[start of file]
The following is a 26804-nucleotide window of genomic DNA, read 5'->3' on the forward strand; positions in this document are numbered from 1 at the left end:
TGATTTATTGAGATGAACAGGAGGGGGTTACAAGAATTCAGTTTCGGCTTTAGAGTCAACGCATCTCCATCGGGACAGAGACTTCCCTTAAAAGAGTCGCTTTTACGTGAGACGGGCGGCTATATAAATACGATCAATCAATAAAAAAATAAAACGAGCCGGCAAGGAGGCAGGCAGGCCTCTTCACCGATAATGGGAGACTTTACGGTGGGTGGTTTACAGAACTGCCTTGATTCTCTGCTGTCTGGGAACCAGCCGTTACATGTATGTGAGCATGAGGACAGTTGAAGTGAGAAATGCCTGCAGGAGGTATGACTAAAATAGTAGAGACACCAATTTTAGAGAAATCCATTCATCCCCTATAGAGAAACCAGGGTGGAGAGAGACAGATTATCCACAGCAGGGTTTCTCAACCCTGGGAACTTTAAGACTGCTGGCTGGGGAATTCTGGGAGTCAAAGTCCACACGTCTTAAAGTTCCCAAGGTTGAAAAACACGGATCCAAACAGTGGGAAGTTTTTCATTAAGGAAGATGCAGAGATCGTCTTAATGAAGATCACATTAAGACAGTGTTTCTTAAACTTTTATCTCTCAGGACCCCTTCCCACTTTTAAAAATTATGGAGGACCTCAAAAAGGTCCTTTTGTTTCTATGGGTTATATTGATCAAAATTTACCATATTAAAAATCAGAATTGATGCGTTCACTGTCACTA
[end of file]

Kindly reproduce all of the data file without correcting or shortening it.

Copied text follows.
The following is a 26804-nucleotide window of genomic DNA, read 5'->3' on the forward strand; positions in this document are numbered from 1 at the left end:
TGATTTATTGAGATGAACAGGAGGGGGTTACAAGAATTCAGTTTCGGCTTTAGAGTCAACGCATCTCCATCGGGACAGAGACTTCCCTTAAAAGAGTCGCTTTTACGTGAGACGGGCGGCTATATAAATACGATCAATCAATAAAAAAATAAAACGAGCCGGCAAGGAGGCAGGCAGGCCTCTTCACCGATAATGGGAGACTTTACGGTGGGTGGTTTACAGAACTGCCTTGATTCTCTGCTGTCTGGGAACCAGCCGTTACATGTATGTGAGCATGAGGACAGTTGAAGTGAGAAATGCCTGCAGGAGGTATGACTAAAATAGTAGAGACACCAATTTTAGAGAAATCCATTCATCCCCTATAGAGAAACCAGGGTGGAGAGAGACAGATTATCCACAGCAGGGTTTCTCAACCCTGGGAACTTTAAGACTGCTGGCTGGGGAATTCTGGGAGTCAAAGTCCACACGTCTTAAAGTTCCCAAGGTTGAAAAACACGGATCCAAACAGTGGGAAGTTTTTCATTAAGGAAGATGCAGAGATCGTCTTAATGAAGATCACATTAAGACAGTGTTTCTTAAACTTTTATCTCTCAGGACCCCTTCCCACTTTTAAAAATTATGGAGGACCTCAAAAAGGTCCTTTTGTTTCTATGGGTTATATTGATCAAAATTTACCATATTAAAAATCAGAATTGATGCGTTCACTGTCACTA